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Can one become Polish?

nicolas67 1 | 3
6 Feb 2013  #1
Can you become Polish? This is the issue I would like to start discussing here.
Much has been said about Poles living abroad, integrating into other cultures and the ties that connect "Polonia" to its home country.

What about foreigners coming to Poland? I myself am German, some friends tell me over the years I "polonized". In fact, I know the language, but some things here I will never understand :-)

As a further inspiration for discussion you may listen to this interview. The interviewee is British!

broken link removed
Grzegorz_ 51 | 6,163
6 Feb 2013  #2
I think that generally (except some special cases) people can't switch nationalities, It's not a damn pair of shoes.
Paulina 9 | 1,448
6 Feb 2013  #3
What about foreigners coming to Poland?

Hmm, I guess it's possible: /wiki/Archduke_Karl_Albrecht_of_Austria

In 1918 and again in 1939 he volunteered to the Polish Army. He fought in Polish-Soviet War.[2] In 1920 he commanded the Grudziądz Fortress. During German occupation of Poland, he declared Polish identity and refused to sign the Volksliste. He was imprisoned[2] in November 1939, kept in Cieszyn and tortured by Gestapo.[2] His wife was interned in Wisła. He left prison blind in one eye and half-paralyzed. In October 1942, Albrecht and his family were sent to a labor camp in Strausberg.[2] After liberation, he moved to Kraków and then to Sweden. His estate was confiscated in 1939 by the Nazis, and again in 1945 by the communists.[2]

His daughter died not long ago in Poland:

Duchess Maria Christina of Austria died Tuesday morning in Zywiec at the age of 88 years - said the local government . Duchess of 11 years ago returned to Polish and lived in a small apartment in parts of the former palace of the Habsburgs.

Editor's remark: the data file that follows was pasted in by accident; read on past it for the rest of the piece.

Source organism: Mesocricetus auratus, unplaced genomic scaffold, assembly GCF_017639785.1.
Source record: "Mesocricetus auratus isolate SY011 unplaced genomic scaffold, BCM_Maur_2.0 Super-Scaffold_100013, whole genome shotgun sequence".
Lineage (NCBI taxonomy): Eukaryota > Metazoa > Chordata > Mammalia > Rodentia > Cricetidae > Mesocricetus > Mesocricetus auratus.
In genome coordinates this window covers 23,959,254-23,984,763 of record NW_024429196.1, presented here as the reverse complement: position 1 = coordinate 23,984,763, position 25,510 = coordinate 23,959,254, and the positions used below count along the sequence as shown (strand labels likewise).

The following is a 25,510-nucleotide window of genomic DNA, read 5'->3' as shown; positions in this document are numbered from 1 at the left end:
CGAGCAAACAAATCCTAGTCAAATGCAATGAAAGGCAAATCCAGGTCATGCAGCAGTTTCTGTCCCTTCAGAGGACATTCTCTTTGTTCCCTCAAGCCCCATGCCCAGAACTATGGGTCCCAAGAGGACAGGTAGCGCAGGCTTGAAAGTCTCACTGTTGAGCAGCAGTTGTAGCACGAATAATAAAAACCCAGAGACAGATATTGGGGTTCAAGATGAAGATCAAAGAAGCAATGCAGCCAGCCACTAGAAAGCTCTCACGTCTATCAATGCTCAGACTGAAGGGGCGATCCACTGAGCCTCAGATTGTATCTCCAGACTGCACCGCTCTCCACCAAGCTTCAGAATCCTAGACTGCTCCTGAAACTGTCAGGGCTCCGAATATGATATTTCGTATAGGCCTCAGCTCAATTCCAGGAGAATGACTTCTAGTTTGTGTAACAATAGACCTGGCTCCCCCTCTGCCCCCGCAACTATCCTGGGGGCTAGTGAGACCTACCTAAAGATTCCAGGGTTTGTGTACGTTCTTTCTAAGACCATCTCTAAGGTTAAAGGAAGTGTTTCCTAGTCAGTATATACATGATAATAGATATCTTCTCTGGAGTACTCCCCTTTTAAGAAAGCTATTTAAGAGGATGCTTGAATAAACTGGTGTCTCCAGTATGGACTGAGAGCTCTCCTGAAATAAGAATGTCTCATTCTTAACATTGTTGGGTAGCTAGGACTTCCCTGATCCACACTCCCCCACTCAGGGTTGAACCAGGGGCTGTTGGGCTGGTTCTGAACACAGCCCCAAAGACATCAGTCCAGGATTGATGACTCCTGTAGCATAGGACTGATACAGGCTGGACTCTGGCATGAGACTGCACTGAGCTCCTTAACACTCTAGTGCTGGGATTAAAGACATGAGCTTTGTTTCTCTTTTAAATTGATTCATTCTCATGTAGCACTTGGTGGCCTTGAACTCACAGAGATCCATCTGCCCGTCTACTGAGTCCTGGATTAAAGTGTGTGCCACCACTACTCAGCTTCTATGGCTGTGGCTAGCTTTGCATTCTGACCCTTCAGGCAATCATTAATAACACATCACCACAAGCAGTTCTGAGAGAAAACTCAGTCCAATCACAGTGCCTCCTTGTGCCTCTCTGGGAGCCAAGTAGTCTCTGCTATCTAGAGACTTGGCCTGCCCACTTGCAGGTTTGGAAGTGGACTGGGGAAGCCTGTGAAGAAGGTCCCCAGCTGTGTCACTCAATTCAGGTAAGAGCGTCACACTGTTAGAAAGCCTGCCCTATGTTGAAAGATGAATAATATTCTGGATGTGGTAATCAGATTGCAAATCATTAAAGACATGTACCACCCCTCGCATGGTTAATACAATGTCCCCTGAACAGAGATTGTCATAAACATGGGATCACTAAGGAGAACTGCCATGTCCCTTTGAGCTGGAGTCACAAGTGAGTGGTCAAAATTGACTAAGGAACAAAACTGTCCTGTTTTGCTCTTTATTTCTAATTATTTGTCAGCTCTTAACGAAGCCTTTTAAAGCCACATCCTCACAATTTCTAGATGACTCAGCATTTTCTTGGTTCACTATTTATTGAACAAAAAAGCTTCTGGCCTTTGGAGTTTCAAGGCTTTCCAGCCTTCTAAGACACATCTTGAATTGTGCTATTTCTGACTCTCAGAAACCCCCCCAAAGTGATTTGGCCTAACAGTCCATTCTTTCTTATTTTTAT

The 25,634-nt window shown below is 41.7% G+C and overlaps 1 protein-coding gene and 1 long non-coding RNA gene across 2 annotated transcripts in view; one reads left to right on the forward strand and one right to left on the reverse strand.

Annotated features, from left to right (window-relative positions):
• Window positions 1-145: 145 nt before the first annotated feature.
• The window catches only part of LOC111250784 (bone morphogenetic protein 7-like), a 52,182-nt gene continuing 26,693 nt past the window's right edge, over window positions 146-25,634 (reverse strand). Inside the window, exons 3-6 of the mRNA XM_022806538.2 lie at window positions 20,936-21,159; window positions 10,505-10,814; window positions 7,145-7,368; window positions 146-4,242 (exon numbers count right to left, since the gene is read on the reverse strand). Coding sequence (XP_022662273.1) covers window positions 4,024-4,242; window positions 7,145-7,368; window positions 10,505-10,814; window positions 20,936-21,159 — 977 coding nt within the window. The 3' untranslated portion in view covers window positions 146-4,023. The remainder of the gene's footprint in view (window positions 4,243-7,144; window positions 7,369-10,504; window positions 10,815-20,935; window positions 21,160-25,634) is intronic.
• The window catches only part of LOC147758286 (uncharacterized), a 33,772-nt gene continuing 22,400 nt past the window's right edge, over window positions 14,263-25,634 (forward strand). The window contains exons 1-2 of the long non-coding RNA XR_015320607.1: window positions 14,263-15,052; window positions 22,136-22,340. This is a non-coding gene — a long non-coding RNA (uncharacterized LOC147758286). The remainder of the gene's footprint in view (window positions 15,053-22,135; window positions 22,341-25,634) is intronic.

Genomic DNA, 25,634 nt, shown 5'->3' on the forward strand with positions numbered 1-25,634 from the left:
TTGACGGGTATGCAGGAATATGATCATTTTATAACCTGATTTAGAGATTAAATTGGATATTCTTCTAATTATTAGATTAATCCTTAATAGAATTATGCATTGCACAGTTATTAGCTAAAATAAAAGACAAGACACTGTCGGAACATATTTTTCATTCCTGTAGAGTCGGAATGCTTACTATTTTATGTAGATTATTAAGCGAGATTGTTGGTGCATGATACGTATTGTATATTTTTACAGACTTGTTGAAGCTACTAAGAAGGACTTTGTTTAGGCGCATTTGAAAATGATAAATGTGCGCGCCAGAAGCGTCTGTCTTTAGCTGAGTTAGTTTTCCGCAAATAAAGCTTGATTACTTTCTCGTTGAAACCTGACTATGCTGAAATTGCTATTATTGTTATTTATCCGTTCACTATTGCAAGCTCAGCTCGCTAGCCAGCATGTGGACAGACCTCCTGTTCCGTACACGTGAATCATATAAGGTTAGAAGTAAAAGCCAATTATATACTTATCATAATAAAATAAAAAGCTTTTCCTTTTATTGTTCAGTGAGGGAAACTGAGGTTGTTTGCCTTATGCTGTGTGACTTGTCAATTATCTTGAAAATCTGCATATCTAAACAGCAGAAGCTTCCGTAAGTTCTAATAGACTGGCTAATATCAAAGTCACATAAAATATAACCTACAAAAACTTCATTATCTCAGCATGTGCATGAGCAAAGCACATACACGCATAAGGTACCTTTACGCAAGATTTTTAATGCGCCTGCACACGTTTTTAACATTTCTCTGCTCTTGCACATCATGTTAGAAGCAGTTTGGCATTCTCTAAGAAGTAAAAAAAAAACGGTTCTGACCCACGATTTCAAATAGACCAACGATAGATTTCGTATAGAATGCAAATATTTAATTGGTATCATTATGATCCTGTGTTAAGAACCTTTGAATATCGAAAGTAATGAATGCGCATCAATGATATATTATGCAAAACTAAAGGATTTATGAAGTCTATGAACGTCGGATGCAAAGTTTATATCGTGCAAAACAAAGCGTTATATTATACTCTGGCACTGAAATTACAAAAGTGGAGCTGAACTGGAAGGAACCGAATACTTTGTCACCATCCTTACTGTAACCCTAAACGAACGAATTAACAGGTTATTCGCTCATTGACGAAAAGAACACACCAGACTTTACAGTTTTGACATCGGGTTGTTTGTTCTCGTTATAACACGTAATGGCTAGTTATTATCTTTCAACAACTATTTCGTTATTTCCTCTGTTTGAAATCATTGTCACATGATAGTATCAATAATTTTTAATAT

- According to the last will of the Duchess of rest in the crypt of the Habsburg family in Żywiec konkatedrze . The funeral will be held next week - said local government spokesman Thomas Terteka Zywiec .

She was very respected and liked.
jon357 63 | 14,110
6 Feb 2013  #4
Can you become Polish? This is the issue I would like to start discussing here.

Thousands have. Many to their surprise in 1918.
Ironside 47 | 9,624
6 Feb 2013  #5
Depends what you have in mind, could you elaborate?
Grzegorz_ 51 | 6,163
6 Feb 2013  #6
Hmm, I guess it's possible:

True but I think his parents have already been seriously Polonized, he's more what children of nicolas67 can become If he's bringing them up in Poland.
OP nicolas67 1 | 3
6 Feb 2013  #7
Well, thanks for your comments.

What I meant is not the legal definition, not blood ties, but the feeling of belonging and being accpeted in Poland.
I heard people say, it is impossible to become Polish: "you will never understand the Polish soul, the sense of humour, traditions " ...

Happy to read more feedback :-)
PennBoy 76 | 2,437
6 Feb 2013  #8
Can you become Polish?

No, It's hard to even become a Polish citizen if you don't have Polish ancestry and you sure as hell can't become ethnically Polish, ur born into it, blood.
6 Feb 2013  #9
What I meant is not the legal definition, not blood ties, but the feeling of belonging and being accpeted in Poland.

Then that is entirely up to you. Let me tell you something I figured out as a teenager, and have spent a great deal of my life living by: No one without a gun can make you do anything. All these naysayers have no power over you. With that in mind, you can do whatever you wish.
Bieganski 17 | 901
7 Feb 2013  #10
First generation immigrants are never seen as being natives. I imagine there have been a handful of immigrants who have managed to master Polish right down to nuances and not having an accent but in times of distress these same people tend to spontaneously drop their highly managed facades.

Immigrants are aware of their status and at times are given warranted and unwarranted reminders of this by native members of the host population. Since Poland is predominately white chances are if you are from a different race people's first thought will be that you are a probably a foreigner. No different than a white person walking around China or a Latino walking around Rwanda.

Even whites tend to categorize each other into further groupings either by their general features or just the way they dress, carry themselves and definitely when they talk. Blacks do this with other blacks and Asians do this with other Asians. Some don't want to admit to this because they only think of sinister reasons for doing it. But it is true. That's just the way our brains are wired. It is a survival instinct and that is why we are visual and aural creatures.